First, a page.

Exploring Almost Forgotten Gravesites in the Great State of Ohio

Dedicated to cemetery preservation in the great state of Ohio

"A cemetery may be considered as abandoned when all or practically all of the bodies have been Removed therefrom and no bodies have been buried therein for a great many years, and the cemetery has been so long neglected as entirely to lose its identity as such, and is no longer known, recognized and respected by the public as a cemetery. 1953 OAG 2978."

Monday, December 23, 2019

Sharing this inspiring story about Larry and Bonnie Knox and the Wayne County Cemetery Preservation Society

Here is a link to the article published by the "Daily Record" of Wooster, Ohio on December 21, 2019 entitled:


"The work the Knoxes of Wooster have done since 2001 to discover, reclaim and restore old gravestones and sites has been in part a scavenger hunt and in part putting together the pieces of a puzzle to preserve the sacred resting places of deceased Wayne County residents. They have dug up bulldozed fields and researched family histories in their quest to literally uncover the past."
The Ohio Genealogical Society offers a link on their website to a PDF file entitled. "Creating a Cemetery Preservation Society in Your County" 
by Bonnie & Larry Knox
Thanking Larry and Bonnie Knox and all of the volunteers with the Wayne County Cemetery Preservation Society for their long time preservation work at several of Ohio's cemeteries!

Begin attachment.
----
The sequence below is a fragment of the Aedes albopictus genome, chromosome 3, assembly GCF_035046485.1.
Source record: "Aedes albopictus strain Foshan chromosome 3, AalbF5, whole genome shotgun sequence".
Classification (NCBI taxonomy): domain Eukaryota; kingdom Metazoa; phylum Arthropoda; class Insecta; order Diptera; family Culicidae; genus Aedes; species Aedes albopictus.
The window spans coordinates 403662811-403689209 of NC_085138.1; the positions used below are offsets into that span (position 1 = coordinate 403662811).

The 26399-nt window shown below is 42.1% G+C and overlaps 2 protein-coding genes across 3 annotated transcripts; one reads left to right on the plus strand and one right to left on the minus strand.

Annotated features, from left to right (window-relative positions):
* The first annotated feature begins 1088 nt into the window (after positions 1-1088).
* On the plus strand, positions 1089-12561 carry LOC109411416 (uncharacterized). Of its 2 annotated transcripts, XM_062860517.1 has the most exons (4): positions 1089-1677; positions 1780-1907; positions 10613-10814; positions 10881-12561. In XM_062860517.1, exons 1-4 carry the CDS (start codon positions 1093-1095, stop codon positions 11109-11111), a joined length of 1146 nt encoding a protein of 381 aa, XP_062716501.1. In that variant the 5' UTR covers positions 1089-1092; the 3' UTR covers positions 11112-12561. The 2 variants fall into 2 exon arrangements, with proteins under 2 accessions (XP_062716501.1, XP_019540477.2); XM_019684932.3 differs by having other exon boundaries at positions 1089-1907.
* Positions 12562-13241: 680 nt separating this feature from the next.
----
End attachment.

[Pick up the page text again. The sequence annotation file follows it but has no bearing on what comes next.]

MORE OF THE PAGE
Sunday, December 22, 2019

Spotlighting Captain James M. S. Butcher - Co. "I" of the 30th Regiment of the Indiana Volunteer Infantry - Civil War - Buried at the Butcher Cemetery in North Lewisburg, Ohio

"Captain James M. S. Butcher - 
He left more than 'His Mark' behind as his legacy."
Letters written in his own hand
Captain James M. S. Butcher;
"Reel # 942, page 19, Series M653, of the 1860 U.S. Federal Census: the Butcher family is shown residing in North Lewisburg (Lewisburgh). 
John M. Butcher's age was 42, and occupation is shown as physician. 
Nancy age 35; male, J. M. S., age 22, occupation listed as "teacher of penmanship"; female, M. J. age 20, occupation listed as "school teacher"; female, E. A., age 17; male, J. C., age 15 and Minerva Helms, age 4.


Even though Captain James M. S. Butcher led a short life, dying at age 28, he left a legacy that should not be forgotten.